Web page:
After assessing the tabling of the (1) fiscal policy paper, (2) medium-term debt management strategy and (3) estimate of expenditure for FY 2022/2023, The Private Sector Organisation of Jamaica (PSOJ) believes the FY 2022/23 budget appears reasonable. However, within the initial year of the announced Public Sector Transformation process the compensation numbers for expenditure will see wages exceeding the GDP ratio fiscal rule of 9%.
The Government of Jamaica (GOJ) has announced plans to spend $912 billion in fiscal year (FY) 2022/23 which is an increase of $19 billion or 2.1% when compared to the previous financial year. This includes above the line expenditure, of $742.9 billion and below the line expenditure of $169.1 billion, which will be used to amortize debt in line with the Government’s overall debt reduction strategy. 
Some prominent aspects for the proposed budget are the notable expansion in capital spending, which should help bolster the country’s underdeveloped infrastructure over time and help boost overall economic activity. The GOJ is expecting to generate a primary balance surplus of $145.2 billion (5.9% of GDP) and we believe that this is achievable. Loan intake relative to amortization is expected to fall by $45 billion which is in line with the debt reduction strategy. 
Like previous budgets, general consumption tax and income tax are projected to be the key revenue sources accounting for 35.4% and 28.2%, respectively, of total projected tax inflows. We note the slowdown in revenue & grants relative to the period leading up to FY 2019/20, reflecting a falloff in one-off inflows from public sector bodies, including the Bank of Jamaica, which are captured under non-tax revenues. Nevertheless, the revenue target outlined by the GOJ is in line with the nominal GDP growth rate forecast of 9.7% for the FY 2022/23.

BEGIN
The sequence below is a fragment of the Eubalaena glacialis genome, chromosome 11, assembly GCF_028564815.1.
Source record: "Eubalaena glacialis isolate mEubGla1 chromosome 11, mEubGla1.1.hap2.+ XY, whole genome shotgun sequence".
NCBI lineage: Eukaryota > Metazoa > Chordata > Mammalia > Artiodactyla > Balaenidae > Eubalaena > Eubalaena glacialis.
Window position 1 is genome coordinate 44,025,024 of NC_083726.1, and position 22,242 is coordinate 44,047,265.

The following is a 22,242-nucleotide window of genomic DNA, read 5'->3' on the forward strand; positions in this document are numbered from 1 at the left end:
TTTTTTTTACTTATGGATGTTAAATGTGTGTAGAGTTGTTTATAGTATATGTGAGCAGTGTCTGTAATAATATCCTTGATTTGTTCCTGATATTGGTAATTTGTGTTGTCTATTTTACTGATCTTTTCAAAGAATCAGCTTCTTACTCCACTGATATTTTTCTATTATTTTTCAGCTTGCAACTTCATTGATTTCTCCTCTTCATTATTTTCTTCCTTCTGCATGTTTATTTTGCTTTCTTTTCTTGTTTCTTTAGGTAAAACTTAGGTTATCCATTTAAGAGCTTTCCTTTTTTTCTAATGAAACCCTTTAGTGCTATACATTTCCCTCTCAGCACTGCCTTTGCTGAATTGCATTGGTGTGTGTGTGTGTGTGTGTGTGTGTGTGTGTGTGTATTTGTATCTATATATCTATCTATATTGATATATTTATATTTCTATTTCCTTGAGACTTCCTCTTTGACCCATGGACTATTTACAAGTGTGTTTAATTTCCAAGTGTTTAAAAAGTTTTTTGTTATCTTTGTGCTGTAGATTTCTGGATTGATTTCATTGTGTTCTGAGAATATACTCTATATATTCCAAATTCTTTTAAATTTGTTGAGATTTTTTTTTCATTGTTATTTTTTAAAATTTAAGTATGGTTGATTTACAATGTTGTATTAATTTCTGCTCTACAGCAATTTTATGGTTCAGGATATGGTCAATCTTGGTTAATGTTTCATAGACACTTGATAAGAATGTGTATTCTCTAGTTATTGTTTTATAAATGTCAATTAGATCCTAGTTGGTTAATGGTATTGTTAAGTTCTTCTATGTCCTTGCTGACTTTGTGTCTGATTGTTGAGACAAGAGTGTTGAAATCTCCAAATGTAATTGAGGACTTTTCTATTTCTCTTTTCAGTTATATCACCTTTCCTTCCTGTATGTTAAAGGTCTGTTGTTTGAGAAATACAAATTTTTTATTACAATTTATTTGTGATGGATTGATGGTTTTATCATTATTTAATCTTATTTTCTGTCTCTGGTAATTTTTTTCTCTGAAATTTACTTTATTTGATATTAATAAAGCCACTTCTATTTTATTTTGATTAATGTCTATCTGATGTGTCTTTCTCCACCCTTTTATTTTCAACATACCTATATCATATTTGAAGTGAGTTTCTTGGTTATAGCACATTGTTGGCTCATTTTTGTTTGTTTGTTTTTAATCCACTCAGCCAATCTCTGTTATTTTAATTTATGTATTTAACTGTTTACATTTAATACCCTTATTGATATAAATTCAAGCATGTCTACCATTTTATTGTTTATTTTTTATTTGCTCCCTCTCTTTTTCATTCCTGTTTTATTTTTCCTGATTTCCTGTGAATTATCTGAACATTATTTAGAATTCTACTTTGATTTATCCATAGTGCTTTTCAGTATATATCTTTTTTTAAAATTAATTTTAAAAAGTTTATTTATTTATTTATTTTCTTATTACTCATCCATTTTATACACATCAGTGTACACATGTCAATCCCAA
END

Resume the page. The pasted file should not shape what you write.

There remain concerns about the elevated level of employees’ compensation as a share of GDP, which is projected to continue to breach the fiscal target of 9% into the medium-term and remain above 12% of GDP up to FY 2025/26. We note the need to improve workers’ remuneration, but we believe that it must be done prudently and not at risk to the country’s hard-won fiscal gains. This 9% fiscal target is entrenched in law and we run the risk of remaining in breach if this is not addressed. There is also a risk of interest rates increasing more than budgeted due to inflationary pressures which could see debt service costs coming in higher than budget.
The budgeted numbers are predicated on continued improvement in the domestic economy over the near term, with no severe shocks to the growth trajectory. Downside risks include the current global economic headwinds — the lingering adverse effects of the COVID-19 pandemic and potential geopolitical uncertainties. A more virulent strain of the COVID-19 virus and disruption in international markets due to geopolitical tensions could derail GDP growth and negatively affect revenues. 
All things considered, the revenue numbers and the overall budget appear reasonable. We look forward to productive discourse between the Government and the Opposition once the Budget Debates begin in March 2022.

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